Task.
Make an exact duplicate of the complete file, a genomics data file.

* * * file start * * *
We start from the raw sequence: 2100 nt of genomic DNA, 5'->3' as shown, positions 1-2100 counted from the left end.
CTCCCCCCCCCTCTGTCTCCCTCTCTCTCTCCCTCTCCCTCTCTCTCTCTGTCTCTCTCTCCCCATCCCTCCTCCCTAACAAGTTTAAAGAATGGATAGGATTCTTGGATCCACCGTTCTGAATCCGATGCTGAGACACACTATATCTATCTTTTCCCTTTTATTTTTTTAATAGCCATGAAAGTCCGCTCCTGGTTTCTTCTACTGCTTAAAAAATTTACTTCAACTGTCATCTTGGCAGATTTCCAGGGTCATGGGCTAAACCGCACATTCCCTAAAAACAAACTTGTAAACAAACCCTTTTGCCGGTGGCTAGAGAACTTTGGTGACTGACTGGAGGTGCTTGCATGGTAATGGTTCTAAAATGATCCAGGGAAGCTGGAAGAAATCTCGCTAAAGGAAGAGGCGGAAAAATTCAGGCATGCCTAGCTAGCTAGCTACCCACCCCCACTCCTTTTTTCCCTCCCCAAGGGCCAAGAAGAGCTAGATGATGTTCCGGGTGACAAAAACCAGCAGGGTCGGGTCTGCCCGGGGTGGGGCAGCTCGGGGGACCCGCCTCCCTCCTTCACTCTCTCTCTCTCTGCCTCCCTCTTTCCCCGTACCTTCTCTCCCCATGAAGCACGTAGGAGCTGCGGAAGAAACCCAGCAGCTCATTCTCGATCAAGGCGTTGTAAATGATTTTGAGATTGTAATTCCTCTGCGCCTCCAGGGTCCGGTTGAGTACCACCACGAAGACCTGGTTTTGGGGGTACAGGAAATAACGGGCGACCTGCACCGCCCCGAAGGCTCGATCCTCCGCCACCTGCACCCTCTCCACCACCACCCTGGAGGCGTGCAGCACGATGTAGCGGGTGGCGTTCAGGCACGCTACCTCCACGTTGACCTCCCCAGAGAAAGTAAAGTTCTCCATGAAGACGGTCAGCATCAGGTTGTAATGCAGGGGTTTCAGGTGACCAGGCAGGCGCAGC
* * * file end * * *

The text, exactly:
We start from the raw sequence: 2100 nt of genomic DNA, 5'->3' as shown, positions 1-2100 counted from the left end.
CTCCCCCCCCCTCTGTCTCCCTCTCTCTCTCCCTCTCCCTCTCTCTCTCTGTCTCTCTCTCCCCATCCCTCCTCCCTAACAAGTTTAAAGAATGGATAGGATTCTTGGATCCACCGTTCTGAATCCGATGCTGAGACACACTATATCTATCTTTTCCCTTTTATTTTTTTAATAGCCATGAAAGTCCGCTCCTGGTTTCTTCTACTGCTTAAAAAATTTACTTCAACTGTCATCTTGGCAGATTTCCAGGGTCATGGGCTAAACCGCACATTCCCTAAAAACAAACTTGTAAACAAACCCTTTTGCCGGTGGCTAGAGAACTTTGGTGACTGACTGGAGGTGCTTGCATGGTAATGGTTCTAAAATGATCCAGGGAAGCTGGAAGAAATCTCGCTAAAGGAAGAGGCGGAAAAATTCAGGCATGCCTAGCTAGCTAGCTACCCACCCCCACTCCTTTTTTCCCTCCCCAAGGGCCAAGAAGAGCTAGATGATGTTCCGGGTGACAAAAACCAGCAGGGTCGGGTCTGCCCGGGGTGGGGCAGCTCGGGGGACCCGCCTCCCTCCTTCACTCTCTCTCTCTCTGCCTCCCTCTTTCCCCGTACCTTCTCTCCCCATGAAGCACGTAGGAGCTGCGGAAGAAACCCAGCAGCTCATTCTCGATCAAGGCGTTGTAAATGATTTTGAGATTGTAATTCCTCTGCGCCTCCAGGGTCCGGTTGAGTACCACCACGAAGACCTGGTTTTGGGGGTACAGGAAATAACGGGCGACCTGCACCGCCCCGAAGGCTCGATCCTCCGCCACCTGCACCCTCTCCACCACCACCCTGGAGGCGTGCAGCACGATGTAGCGGGTGGCGTTCAGGCACGCTACCTCCACGTTGACCTCCCCAGAGAAAGTAAAGTTCTCCATGAAGACGGTCAGCATCAGGTTGTAATGCAGGGGTTTCAGGTGACCAGGCAGGCGCAGC